Relman, Dane & Colfax is pleased to announce the settlement of a HUD administrative complaint that alleged that the State of Maryland operated its Low Income Housing Tax Credit (LIHTC) program in a manner that violated civil rights laws. The complaint--filed in 2011 on behalf of the Baltimore Regional Housing Campaign--alleged that State policies permitted local officials to block affordable housing from being built in majority white, high opportunity communities. As a consequence, the Campaign alleged, developers in the region had few opportunities to build other than in the poorest and most segregated neighborhoods in the City of Baltimore.
Under the settlement--which comes in the form of a Voluntary Compliance Agreement and Conciliation Agreement approved by HUD on September 22, 2017--Maryland has eliminated the offending policies, adopted others that will promote racial integration, and committed to the development of at least 1,500 units of housing for families with children in high opportunity communities in Anne Arundel, Baltimore, Carroll, Harford, and Howard Counties.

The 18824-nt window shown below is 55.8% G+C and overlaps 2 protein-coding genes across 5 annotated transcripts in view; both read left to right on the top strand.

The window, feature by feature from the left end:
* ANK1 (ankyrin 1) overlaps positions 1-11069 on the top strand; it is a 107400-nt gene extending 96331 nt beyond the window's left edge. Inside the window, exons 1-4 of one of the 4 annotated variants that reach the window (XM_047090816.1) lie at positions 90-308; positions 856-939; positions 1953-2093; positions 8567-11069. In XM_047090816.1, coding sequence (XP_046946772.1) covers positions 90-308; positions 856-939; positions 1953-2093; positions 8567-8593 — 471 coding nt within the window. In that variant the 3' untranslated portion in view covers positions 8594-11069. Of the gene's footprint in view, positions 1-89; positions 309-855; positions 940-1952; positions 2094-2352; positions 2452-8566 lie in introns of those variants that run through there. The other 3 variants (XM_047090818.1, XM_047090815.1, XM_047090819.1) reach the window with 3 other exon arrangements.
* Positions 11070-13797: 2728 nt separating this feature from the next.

The State's competitive scoring system for LIHTC applications will be adjusted to emphasize the development of units with larger bedroom sizes, and to incentivize developments in communities with good schools, safe streets and access to employment and public and private amenities. Maryland will also impose affirmative marketing requirements on developers, with a special emphasis on their outreach to public housing authorities, Housing Choice Voucher agencies and mobility counseling programs. Finally, Maryland will pay $225,000 to support the Campaign's efforts to increase housing choice in the region, and for attorneys' fees and costs.
The firm's litigation team is led by Michael Allen. Barbara Samuels of the ACLU of Maryland was co-counsel.